Are Tomatoes Good or Bad for Your Skin?

This is what happens when you’re adopted into an Italian family! Si tratta di una buona vita!

I’m Asian-American, but I was adopted when I was four months old into an Italian-American family.  Many of my favorite family recipes use fresh or canned tomatoes – from traditional marinara to our special stuffed shells, there is seldom a dish without tomato in our repertoire.

It seems like tomatoes would be great for your skin – many fruits and vegetable extracts, like pomegranate, have mild photoprotective effects, whether applied to the skin or ingested.  And two of the major nutrients in tomatoes, lycopene and beta-carotene, have notable antioxidant activity.  For instance, higher concentrations of both nutrients are found in non-smokers than smokers (Applied Physics, 2005), indicating that these are important in scavenging potentially harmful free radicals. And lycopene is depleted more quickly than beta-carotene after exposure to environmental stressors, indicating that lycopene is more active than beta-carotene in fighting free radical formation (The Journal of Nutrition, 1995).

At least one study shows that topical application of lycopene and beta-carotene increase your skin’s activation of collagen-degrading enzymes after UV exposure. While this effect is reversed if you use lycopene and beta-carotene with other antioxidants, I wouldn’t actively look for them in my skin care or cosmetics.

Yet extra lycopene or beta-carotene could subject your skin to harm.  Matrix metalloproteinases are enzymes that degrade collagen.  At least one study shows applying lycopene or beta-carotene  increases matrix metalloproteinase formation 1.5 to 2 times after UVA light exposure! (Free Radical Biology and Medicine, 2002)

However, the same study found this effect was reversed when vitamin E was added to the mix. That’s good news for the Yes to Tomatoes line, which includes a number of antioxidants besides lycopene and beta-carotene.

But, of course, never buy a skin care product just because it contains lycopene and beta-carotene, if that study is any indication.  The case is similar for ingredients like citrus extracts, which seem healthy, but are really photosensitizing, subjecting your skin to more damage.

What About Eating Tomatoes?

Crushed tomatos perhaps with a lomo feel?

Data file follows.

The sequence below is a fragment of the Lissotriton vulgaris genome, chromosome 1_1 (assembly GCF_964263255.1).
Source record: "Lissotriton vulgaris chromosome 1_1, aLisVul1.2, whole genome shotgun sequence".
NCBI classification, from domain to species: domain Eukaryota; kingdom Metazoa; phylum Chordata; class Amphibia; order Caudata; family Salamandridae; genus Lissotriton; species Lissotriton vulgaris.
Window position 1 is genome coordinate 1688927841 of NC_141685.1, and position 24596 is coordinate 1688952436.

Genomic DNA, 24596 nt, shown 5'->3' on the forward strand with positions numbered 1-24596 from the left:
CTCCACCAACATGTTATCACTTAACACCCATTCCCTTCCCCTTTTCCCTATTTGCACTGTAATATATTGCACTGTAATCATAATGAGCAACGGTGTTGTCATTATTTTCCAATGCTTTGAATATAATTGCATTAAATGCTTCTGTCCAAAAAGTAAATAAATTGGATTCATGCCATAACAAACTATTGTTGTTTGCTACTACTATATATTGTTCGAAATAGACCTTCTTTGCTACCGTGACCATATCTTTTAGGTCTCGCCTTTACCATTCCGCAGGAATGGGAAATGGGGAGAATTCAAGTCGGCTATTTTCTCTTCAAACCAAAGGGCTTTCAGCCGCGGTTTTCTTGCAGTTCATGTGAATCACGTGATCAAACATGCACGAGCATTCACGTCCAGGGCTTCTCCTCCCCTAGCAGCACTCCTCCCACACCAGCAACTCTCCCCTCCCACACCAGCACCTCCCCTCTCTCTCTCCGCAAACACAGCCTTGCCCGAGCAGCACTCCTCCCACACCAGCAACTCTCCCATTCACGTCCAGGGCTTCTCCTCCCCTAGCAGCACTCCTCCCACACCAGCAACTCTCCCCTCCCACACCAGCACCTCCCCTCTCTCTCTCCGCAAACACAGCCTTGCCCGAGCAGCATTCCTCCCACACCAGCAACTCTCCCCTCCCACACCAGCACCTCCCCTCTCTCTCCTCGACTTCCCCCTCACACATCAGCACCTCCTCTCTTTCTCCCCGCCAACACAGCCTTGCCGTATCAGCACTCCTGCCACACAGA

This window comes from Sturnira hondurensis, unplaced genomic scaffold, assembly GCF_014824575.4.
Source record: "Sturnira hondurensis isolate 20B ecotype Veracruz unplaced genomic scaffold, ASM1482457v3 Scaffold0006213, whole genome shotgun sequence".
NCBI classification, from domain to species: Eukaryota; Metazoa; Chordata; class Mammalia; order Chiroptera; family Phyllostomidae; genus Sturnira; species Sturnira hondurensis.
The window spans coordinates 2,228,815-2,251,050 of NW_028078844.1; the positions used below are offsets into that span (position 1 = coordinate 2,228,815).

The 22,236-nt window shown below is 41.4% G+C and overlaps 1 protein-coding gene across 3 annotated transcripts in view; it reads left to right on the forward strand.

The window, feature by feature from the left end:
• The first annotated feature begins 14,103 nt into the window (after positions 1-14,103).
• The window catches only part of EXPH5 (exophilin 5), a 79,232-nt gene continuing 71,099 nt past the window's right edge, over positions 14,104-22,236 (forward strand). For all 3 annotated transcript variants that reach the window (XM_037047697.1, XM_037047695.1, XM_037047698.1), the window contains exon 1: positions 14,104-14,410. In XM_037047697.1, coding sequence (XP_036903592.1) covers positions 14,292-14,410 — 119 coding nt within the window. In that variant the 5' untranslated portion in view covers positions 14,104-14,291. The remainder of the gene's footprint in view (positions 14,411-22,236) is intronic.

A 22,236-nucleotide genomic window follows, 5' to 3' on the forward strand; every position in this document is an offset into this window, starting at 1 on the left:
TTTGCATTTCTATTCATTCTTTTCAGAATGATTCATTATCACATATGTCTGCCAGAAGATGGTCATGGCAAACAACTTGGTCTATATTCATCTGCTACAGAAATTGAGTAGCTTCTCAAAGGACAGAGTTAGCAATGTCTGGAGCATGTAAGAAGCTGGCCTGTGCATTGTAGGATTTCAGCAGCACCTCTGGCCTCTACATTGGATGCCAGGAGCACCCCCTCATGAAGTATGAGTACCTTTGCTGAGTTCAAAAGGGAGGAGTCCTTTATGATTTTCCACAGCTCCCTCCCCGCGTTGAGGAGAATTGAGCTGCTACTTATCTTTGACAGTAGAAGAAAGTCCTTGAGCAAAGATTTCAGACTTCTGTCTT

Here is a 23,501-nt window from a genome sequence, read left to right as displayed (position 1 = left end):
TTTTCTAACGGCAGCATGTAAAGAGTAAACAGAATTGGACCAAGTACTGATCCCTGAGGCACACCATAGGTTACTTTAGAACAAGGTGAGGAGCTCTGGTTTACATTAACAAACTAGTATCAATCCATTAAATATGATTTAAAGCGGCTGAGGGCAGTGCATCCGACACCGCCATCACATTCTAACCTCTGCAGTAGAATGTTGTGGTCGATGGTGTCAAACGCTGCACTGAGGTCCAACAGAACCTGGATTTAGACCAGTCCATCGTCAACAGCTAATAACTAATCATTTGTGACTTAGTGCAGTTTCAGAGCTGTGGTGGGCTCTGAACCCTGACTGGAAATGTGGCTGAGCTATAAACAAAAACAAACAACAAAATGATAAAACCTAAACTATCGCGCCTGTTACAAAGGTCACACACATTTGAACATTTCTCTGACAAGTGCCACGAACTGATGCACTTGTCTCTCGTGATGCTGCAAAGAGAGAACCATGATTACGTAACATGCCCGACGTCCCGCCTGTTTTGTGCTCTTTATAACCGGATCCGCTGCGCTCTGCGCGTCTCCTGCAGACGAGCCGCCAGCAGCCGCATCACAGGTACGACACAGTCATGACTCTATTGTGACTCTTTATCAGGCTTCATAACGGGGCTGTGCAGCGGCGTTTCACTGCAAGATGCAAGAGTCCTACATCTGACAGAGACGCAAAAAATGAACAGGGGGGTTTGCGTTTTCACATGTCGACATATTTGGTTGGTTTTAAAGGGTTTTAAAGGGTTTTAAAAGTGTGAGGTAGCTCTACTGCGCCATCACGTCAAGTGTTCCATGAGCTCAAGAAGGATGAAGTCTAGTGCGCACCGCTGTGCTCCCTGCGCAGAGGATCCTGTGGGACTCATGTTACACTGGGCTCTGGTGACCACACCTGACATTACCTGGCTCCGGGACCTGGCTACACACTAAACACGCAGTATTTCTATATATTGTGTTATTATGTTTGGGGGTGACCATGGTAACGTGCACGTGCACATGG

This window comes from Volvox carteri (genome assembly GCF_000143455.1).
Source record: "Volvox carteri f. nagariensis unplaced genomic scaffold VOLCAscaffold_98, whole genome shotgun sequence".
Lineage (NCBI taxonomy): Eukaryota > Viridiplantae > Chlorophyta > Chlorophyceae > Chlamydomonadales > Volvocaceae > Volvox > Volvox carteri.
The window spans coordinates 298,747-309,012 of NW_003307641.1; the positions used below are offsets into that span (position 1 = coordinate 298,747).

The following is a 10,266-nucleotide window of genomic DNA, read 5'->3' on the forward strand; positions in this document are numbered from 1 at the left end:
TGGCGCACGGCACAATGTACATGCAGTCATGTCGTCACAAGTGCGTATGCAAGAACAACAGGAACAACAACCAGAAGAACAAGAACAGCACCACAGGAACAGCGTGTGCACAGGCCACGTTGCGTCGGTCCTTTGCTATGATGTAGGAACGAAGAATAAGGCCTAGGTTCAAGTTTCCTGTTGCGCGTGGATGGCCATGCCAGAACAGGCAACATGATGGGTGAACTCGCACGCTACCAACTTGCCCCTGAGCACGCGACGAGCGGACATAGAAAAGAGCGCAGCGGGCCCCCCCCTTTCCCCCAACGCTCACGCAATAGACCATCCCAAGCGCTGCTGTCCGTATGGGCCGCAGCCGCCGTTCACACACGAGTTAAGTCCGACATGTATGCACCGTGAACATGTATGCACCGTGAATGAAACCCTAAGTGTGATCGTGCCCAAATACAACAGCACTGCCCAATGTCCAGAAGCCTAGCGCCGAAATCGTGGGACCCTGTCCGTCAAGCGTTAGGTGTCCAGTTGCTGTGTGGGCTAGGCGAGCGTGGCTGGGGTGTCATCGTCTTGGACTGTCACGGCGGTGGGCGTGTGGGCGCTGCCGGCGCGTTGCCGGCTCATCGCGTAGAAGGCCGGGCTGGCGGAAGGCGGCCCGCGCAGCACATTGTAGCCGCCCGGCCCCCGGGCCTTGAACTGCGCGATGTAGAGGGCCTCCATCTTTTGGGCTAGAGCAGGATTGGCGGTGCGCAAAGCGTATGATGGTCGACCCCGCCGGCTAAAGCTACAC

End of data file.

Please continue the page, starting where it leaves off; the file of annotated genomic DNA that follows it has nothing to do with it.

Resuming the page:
Tomatoes should be fine to eat – so long as they’re not from a can! (Photo credit: Stefan Alforn)

This is an interesting one.  Tomatoes are on the acidic side, and some dermatologists recommend a slightly alkaline diet consisting of many leafy green vegetables for better skin (The Revolutionary 2-Week pH Diet, 2008).  Of course, the interesting part here is that your body regulates pH levels very tightly.  So whether or not ingesting the foods in this diet is helpful truly because of their higher pH, or simply because they have many nutrients, antioxidants, and other anti-inflammatory agents, remains to be seen.

But the more interesting dilemma with tomatoes is the BPA found in canned tomatoes.  “You can get 50 mcg of BPA per liter out of a tomato can, and that’s a level that is going to impact people, particularly the young,” says Fredrick vom Saal, an endocrinologist at the University of Missouri. “I won’t go near canned tomatoes.” (source)

Is BPA Really That Bad?

Unlike many ingredients that are beneficial in products but rumored on the internet to be unsafe (like parabens), BPA is different.  A common ingredient in many hard plastics, BPA may interfere with hormones, impacting the human reproductive system.  Upon initial review, the FDA concluded that BPA was safe in products.  However, in September of 2008, the U.S. National Toxicology Program (NTP) concluded that there is “some concern” for adverse effects on the “brain, behavior and prostate gland in fetuses, infants, and children.” (American Scientist, 2010). This concern prompted members of Congress to pressure the FDA to take another look, an investigation which is still ongoing (FDA.gov).

I personally still have a lot of respect for the FDA – their comprehensive reviews of controversial studies maintain scientific integrity and due process, despite public pressure to outlaw a lot of ingredients that are rumored to be harmful.  So if they are still debating on the safety of BPA, I would stay away from it until they conclude whether or not it is safe.

Bottom Line

If you love Italian food as much as I do, chances are, you need to use canned tomatoes for a few recipes.  One alternative is to buy a tomato pate from a healthy food source like Holland and Barrett.com – mixed with fresh tomatoes and a little garlic and basil, it’s actually better than canned tomatoes.  Another is to use tomato sauce from glass jars, which do not have BPA.

What do you think about tomatoes – yay or nay?

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3 thoughts on “Are Tomatoes Good or Bad for Your Skin?

  1. Rolah Malin Lønning Osman says:

    Great post! I love tomatoes with a passion! I my sefl have grown up in a mixed cultural family, of which middle-eastern influences and medditeranean type foods was a great part of our diet, tomatoes being a huge part of that! I’ve always had this insane craving for everything tomatoes, and I’d like to think that my obsession is not only satisfying my hunger but also helping my skin :) I didn’t know about the BPA in canned tomoatoes though!!! Thanks for the heads up! I will try to source out glass jars of the stuff instead.

  2. Nicki says:

    @Rolah – So glad you liked the post! :-) It’s hard for me to do, but I’m eating more tomato sauce from glass jars rather than canned tomatoes too.

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